VOD film review: Coincoin and the Extra Humans
James R | On 29, Jul 2020
Director: Bruno Dumont
Cast: Alane Delhaye, Philippe Jore
Watch Coincoin and the Extra Humans online in the UK: Curzon Home Cinema
Two policemen in northern France try to solve a string of small-town murders. That was the premise of P’tit Quinquin back in 2014, but Bruno Dumont’s procedural oddity was far from, well, procedural; the blackly comic outing was part farce, part weirdness. The bizarre four-part series, released as a two-part film in the UK, was rooted in its central cast – Bernard Pruvost’s Van Der Weyden and Philippe Jore’s Carpentier – so it’s only fitting that they should again anchor this unexpected sequel.
We join them as their town is invaded not by criminals, but by aliens, and there’s something in the over-arching notion of being scared of aliens and immigrants. Even Quinquin (Alane Delhaye) – now grown up slightly and going by the name “Coincoin” – is spending his time posting leaflets for a right-wing party. (His sweetheart, Eve – Lucy Caron – is now in a relationship with farm worker Corinne, leaving him lovesick.)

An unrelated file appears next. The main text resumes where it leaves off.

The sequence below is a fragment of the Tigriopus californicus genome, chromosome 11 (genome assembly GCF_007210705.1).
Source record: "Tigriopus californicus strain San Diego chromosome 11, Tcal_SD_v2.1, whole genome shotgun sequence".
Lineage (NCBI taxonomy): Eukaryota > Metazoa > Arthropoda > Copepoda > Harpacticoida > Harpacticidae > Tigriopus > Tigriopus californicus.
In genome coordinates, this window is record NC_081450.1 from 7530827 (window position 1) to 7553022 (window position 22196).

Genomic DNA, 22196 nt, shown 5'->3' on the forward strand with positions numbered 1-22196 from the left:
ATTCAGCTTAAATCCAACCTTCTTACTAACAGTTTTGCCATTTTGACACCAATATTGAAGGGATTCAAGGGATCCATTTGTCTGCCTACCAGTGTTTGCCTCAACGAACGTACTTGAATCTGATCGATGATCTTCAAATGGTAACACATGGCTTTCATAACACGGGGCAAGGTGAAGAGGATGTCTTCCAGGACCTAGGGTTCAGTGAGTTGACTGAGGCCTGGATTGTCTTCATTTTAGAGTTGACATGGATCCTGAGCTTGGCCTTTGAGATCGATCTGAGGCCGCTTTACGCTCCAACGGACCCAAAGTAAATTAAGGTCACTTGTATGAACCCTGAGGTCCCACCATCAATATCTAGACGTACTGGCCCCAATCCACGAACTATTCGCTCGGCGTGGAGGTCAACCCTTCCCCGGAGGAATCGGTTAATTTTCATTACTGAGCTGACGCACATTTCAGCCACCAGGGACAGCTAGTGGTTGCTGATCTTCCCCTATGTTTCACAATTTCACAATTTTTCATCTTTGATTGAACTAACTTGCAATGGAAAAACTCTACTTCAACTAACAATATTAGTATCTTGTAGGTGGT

But satire isn’t really the aim of the game here, even as Dumont presents his themes with a grim, stoic deadpan. The aliens, in an Invasion of the Body Snatchers-inspired move, take over the local residents, by compelling them to fart out their own doppelgangers – a sure sign that this is to be taken less seriously than the murders in P’tit Quinquin. The farcical silliness only increases from there, as Carpentier drives around his car on two wheels and alien goo randomly drops from the sky and lands on people’s faces like gigantic heavenly cowpats.
All the while, Bernard Pruvost’s beleaguered captain is wonderfully eccentric, managing to balance the slapstick and the straight-faced tone with a skill that could easily be overlooked. Again a four-parter released here in two parts, the first half serves as an amiable reminder that Dumont’s unusual comedy is an acquired taste. For those who have acquired it, though, this is a gently entertaining diversion.